The Normal Response to Injury: An Editorial on the Natural Healing Qualities of the Inflammatory Process

sore knee

Last week, while out for a run, I felt a sharp pain in my knee. Inspection revealed no obvious biomechanical issue, and the pain was intermittent. Still I took it easy until I returned home. While the area where I had felt the pain was swollen, it was not discolored. Discolored areas generally indicate the breakage of capillaries and small blood vessels under the skin. The black and blue areas are caused by red blood cells and other contents of your circulatory system. While bruising is a sign of trauma, swelling or inflammation is a natural part of the body’s response to injury. While there are times when the immune response goes haywire, the inflammatory response is a natural part of the tissue healing process.

Inflammation is the term that is used to describe abnormal enlargement of a body part, tissue or organ. The inflammation is generally caused by the buildup of fluid in the tissue, which is comprised of blood and its constituents as well as the lymphatic system. The medical term for fluid that has accumulated in the tissue is edema. In my case, because the inflammation was in my knee joint, the medical term effusion is used to describe the buildup of fluid within the joint. While the injury was not serious, had there been a build up of blood in the joint capsule, which would be indicative of serious injury, the term hemarthrosis is used to describe this form of inflammation. In such injuries, a sample of the fluid is sometimes extracted using a needle. Often, if the swelling is severe within the first few hours, it is probably associated with a build up of blood and therefore requires investigation by a physician.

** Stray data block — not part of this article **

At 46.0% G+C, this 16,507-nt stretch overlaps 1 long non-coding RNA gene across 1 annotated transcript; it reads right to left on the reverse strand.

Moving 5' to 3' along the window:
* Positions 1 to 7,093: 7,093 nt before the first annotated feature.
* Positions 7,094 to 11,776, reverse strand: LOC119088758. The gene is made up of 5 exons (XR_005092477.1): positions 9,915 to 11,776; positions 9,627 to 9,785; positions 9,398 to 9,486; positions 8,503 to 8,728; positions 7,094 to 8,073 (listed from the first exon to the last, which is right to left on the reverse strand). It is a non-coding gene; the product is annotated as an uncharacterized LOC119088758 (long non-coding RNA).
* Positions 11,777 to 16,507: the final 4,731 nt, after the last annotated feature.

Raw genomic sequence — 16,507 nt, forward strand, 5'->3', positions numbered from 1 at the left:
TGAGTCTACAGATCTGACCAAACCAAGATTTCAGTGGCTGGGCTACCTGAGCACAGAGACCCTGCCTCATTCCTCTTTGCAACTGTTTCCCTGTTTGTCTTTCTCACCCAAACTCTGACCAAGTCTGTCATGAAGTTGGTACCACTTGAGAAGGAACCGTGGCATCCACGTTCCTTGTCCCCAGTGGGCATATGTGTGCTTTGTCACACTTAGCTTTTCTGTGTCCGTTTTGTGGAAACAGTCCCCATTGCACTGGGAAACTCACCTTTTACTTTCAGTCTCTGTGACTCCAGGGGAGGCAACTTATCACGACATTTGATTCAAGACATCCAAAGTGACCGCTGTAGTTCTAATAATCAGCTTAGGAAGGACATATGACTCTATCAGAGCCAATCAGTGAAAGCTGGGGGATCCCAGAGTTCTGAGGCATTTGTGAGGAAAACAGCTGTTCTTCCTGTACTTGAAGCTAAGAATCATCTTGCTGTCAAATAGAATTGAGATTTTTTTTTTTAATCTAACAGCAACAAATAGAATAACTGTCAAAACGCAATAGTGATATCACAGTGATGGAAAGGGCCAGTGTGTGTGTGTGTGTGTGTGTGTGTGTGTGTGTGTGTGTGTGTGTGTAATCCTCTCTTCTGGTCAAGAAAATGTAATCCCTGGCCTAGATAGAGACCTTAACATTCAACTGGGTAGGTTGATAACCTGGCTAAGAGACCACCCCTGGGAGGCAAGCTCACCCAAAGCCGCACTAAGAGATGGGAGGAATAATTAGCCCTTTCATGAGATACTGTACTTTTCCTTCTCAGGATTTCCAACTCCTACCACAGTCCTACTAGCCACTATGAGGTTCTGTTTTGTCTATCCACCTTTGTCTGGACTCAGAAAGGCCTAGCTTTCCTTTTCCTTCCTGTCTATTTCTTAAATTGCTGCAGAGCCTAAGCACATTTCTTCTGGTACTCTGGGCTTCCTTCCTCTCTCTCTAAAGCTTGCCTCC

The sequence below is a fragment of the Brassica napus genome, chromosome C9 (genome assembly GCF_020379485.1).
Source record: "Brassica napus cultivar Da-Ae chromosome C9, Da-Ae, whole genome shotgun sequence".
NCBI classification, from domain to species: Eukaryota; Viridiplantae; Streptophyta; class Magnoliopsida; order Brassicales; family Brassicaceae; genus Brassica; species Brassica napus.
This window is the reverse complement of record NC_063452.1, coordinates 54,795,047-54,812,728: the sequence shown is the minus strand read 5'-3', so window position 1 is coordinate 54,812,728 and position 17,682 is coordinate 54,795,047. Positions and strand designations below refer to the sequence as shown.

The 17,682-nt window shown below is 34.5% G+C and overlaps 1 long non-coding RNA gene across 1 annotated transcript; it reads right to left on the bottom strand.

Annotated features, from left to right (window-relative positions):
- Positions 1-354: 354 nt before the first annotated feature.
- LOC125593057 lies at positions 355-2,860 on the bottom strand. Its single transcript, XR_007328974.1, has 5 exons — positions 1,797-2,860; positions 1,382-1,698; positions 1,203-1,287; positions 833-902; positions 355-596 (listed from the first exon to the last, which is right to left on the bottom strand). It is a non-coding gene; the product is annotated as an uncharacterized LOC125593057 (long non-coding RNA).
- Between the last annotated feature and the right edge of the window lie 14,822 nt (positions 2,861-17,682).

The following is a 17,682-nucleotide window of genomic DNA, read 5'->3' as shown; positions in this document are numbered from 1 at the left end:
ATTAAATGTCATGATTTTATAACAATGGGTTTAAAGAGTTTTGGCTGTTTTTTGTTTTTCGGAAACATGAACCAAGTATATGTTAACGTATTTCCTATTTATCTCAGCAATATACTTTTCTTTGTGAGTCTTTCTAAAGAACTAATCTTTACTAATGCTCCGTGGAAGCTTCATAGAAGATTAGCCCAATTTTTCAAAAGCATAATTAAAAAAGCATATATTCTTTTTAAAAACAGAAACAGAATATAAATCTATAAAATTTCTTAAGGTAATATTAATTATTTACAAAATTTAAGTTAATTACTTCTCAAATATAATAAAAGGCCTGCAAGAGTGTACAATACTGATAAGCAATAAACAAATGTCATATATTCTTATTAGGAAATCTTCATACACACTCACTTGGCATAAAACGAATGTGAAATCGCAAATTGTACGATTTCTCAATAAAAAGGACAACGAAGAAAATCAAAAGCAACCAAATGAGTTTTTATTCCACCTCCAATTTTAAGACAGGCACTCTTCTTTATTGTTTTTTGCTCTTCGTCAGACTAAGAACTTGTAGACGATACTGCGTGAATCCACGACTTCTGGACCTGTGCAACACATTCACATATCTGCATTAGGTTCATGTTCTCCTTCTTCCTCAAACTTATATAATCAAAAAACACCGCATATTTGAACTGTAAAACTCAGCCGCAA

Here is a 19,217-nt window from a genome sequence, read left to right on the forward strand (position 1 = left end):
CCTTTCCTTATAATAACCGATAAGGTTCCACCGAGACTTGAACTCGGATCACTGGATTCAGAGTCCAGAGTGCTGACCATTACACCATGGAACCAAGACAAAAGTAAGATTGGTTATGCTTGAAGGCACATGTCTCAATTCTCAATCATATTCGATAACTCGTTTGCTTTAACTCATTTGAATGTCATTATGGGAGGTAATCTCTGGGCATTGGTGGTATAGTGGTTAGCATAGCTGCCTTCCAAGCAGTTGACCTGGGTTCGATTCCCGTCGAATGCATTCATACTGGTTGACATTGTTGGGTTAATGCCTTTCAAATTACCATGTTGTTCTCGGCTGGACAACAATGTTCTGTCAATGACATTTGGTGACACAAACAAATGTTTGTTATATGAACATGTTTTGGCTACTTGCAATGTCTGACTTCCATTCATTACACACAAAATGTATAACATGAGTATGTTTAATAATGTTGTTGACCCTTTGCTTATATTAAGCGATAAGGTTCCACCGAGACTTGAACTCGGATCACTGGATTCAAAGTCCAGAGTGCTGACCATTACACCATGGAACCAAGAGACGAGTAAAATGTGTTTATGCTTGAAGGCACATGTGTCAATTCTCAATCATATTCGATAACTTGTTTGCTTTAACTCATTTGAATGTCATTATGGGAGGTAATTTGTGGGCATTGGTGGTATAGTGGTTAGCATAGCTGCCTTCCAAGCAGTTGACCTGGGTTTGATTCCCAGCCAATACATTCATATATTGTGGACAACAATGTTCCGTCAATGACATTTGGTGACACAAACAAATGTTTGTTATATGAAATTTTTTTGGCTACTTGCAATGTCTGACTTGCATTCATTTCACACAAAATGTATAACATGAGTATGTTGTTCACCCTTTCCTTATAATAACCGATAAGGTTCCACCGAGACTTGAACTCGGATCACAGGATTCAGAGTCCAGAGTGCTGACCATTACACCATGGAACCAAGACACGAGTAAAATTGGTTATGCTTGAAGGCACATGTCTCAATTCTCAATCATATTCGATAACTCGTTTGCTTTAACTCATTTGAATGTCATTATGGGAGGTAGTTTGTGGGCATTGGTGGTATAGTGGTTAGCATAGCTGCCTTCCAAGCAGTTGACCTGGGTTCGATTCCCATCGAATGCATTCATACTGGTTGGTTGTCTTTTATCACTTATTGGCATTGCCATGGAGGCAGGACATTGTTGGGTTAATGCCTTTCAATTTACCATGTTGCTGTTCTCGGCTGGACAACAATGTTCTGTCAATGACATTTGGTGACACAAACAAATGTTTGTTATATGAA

Inflammation is an active aspect of the immune system, and is controlled by various organ systems and tissues in response to injuries or infections. The cells of the immune system travel to the site of injury or infection and create the inflammatory response. The signs of inflammation are warmth (the injured area feels warm to the touch), redness, swelling, and most often pain. Not all inflammation is caused by injury, however, and certain long-term conditions may cause inflammation, including asthma, colitis, Crohn disease, arthritis, nephritis (kidney disease), and vasculitis (inflammation of the blood vessels). There are many different cells involved in the inflammation process and in the immune system and include lymphocytes (white blood cells of different types), proteins excreted from B cells (non-thymus lymphocytes that produce antibodies), neutrophils (another form of white blood cell), monocytes (the largest of the white blood cells created in the bone marrow and destroy invading microbes by engulfing them), eosinophils (white blood cells involved with numerous inflammatory processes, especially allergic reaction), and basophils (contain anticoagulant which prevents blood from clotting too quickly and histamine, which promotes blood flow).

And while reducing pain and blood loss should always be the highest consideration, a recent article published by the Cleveland Clinic suggests that, at least for many injuries, swelling from inflammation plays a key role in healing of soft tissue. The obvious dilemma is, do we attempt to reduce swelling with ice and anti-inflammatory drugs to reduce short term discomfort, and slow down the healing process? Moreover, how does the use of anti-inflammatory medications impact the ability of the body to heal naturally?

A study published in the journal of the Federation of American Societies for Experimental Biology (FASEB) examined two groups o and unable to produce inflammation. Understandably, the non-inflammatory mice were unable to heal injuries to muscle tissue, suggesting that the inflammation process is far more complicated, and perhaps far more necessary than previously known. The Cleveland study also found that macrophages that help clear away damaged cells due to injury, initiating the repair process that triggers inflammation, also produce insulin-like growth factor-one, enhancing muscle tissue reconstruction.

In the end, only your doctor can best advise you on how to treat your injury, either through medication, physiotherapy, or rest. But from minor inflammations it may be better to avoid the ice and NSAIDS and allow your body to heal naturally. If your injury is chronic, or if the inflammation lasts more than a few days, it is an indication that the injury may not be healing; continual inflammation suggests the injury is still present and a physician or healthcare practitioner should be consulted. Whether or not the injury requires medical treatment is ultimately a decision you have to make.


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